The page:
The number of opioid-related deaths in Massachusetts in 2019 remained virtually unchanged from the previous year, according to a report Wednesday suggesting the state may be treading water in the fight against addiction.
The Department of Public Health’s quarterly opioid report tallied 2,023 opioid-related deaths last year, down a mere eight deaths from 2018, in spite of massive investments in treatment since 2015.
And preliminary figures for the last quarter of 2019 raise the grimmer possibility that the number of deaths may be increasing. The state reported 546 confirmed and estimated deaths from opioids in October, November, and December of last year, up 15 percent from the same period in 2018.
Illicit fentanyl remains the main driver of overdoses, found in 93 percent of cases for which a toxicology screen was performed. Cocaine was present in 45 percent of deaths and benzodiazepines (such as Xanax and Valium) in 30 percent.
The peak for opioid-related deaths occurred in 2016, when 2,097 deaths were recorded, and slightly declining numbers in 2017 and 2018 raised hopes that the state may have turned the corner.
In Wednesday’s announcement, officials celebrated that the rate of deaths per 100,000 had declined 5 percent since 2016, in spite of the growing presence of potent fentanyl. But that 5 percent dropoff occurred in 2017 and 2018.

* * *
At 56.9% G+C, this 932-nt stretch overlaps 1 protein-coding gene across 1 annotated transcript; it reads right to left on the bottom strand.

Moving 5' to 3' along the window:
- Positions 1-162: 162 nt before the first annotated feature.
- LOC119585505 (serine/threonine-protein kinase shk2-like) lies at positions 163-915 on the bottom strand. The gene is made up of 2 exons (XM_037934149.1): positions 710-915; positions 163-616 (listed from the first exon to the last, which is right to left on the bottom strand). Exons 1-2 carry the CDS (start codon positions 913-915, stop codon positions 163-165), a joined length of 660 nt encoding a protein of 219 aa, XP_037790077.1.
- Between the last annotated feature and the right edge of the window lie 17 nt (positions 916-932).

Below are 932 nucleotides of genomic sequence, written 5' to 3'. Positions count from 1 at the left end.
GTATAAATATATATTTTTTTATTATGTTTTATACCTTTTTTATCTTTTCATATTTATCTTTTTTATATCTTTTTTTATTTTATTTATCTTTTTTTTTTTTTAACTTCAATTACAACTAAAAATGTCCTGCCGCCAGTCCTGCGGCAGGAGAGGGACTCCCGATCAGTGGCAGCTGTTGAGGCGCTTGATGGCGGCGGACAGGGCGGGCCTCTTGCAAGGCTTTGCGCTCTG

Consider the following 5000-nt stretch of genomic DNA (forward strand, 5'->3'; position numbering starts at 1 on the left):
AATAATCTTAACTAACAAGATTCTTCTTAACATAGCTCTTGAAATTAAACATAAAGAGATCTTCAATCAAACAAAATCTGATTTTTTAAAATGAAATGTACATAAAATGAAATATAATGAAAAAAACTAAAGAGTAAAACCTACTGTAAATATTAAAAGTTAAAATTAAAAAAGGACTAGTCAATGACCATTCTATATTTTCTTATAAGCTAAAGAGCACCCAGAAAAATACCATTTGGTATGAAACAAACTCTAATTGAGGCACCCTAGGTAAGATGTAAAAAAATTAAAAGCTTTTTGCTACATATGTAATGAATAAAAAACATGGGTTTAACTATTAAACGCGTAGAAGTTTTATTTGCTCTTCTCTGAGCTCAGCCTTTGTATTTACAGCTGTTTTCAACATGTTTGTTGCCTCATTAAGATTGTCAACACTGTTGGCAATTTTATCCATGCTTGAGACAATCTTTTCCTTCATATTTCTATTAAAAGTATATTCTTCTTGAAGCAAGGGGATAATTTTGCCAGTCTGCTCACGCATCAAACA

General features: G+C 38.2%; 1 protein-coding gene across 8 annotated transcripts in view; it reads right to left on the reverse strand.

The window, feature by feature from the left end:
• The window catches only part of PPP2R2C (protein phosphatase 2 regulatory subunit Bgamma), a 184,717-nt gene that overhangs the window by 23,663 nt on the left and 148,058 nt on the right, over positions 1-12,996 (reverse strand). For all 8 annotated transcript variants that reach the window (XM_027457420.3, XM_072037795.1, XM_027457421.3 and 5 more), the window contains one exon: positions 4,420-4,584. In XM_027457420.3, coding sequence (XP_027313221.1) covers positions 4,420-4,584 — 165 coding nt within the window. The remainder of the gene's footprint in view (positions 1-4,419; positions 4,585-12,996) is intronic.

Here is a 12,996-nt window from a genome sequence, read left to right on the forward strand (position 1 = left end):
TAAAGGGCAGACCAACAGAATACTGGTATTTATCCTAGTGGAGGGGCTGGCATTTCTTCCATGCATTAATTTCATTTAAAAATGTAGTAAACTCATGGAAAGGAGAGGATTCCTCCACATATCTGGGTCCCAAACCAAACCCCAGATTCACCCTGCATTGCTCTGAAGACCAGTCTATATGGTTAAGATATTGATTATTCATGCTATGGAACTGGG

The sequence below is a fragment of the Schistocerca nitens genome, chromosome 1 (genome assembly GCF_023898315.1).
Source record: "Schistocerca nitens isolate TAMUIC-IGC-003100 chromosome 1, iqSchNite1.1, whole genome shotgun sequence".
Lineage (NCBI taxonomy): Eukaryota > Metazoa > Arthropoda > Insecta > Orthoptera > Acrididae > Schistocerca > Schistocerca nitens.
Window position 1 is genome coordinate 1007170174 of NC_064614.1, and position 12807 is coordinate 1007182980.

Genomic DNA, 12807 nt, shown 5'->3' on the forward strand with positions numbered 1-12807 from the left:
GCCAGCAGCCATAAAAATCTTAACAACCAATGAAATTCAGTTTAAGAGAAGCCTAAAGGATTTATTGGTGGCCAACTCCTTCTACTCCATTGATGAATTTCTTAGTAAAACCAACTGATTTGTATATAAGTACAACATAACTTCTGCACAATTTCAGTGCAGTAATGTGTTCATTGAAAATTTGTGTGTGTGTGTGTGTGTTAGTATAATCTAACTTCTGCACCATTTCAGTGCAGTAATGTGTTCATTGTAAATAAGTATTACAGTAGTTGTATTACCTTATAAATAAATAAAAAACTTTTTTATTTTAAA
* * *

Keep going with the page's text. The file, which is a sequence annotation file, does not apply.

“This report demonstrates that focused investments in substance misuse are having an impact, but there is still a lot of work to do to curb the opioid epidemic in our communities,” Governor Charlie Baker said in a statement.
“While we are steadily making progress,” said Dr. Monica Bharel, state health commissioner, in a statement, “it is still unacceptable that 2,000 individuals in Massachusetts die from this preventable disease each year.”
The report also noted that just over 225,000 people received prescriptions for Schedule II opioids in the fourth quarter of 2019, a 42 percent decrease from the first quarter of 2015.
But prescription drugs were found in only 13 percent of those who died, making them a minor factor in opioid-related deaths.
The state’s data show that the so-called “opioid epidemic” involves many other drugs. The majority of those who died had multiple substances in their system. This week, the health department’s Bureau of Substance Addiction Services reissued a clinical advisory to substance use treatment providers emphasizing the role of multiple substances in the opioid epidemic.
The state has doubled spending on the opioid crisis, adding more than 1,200 treatment beds.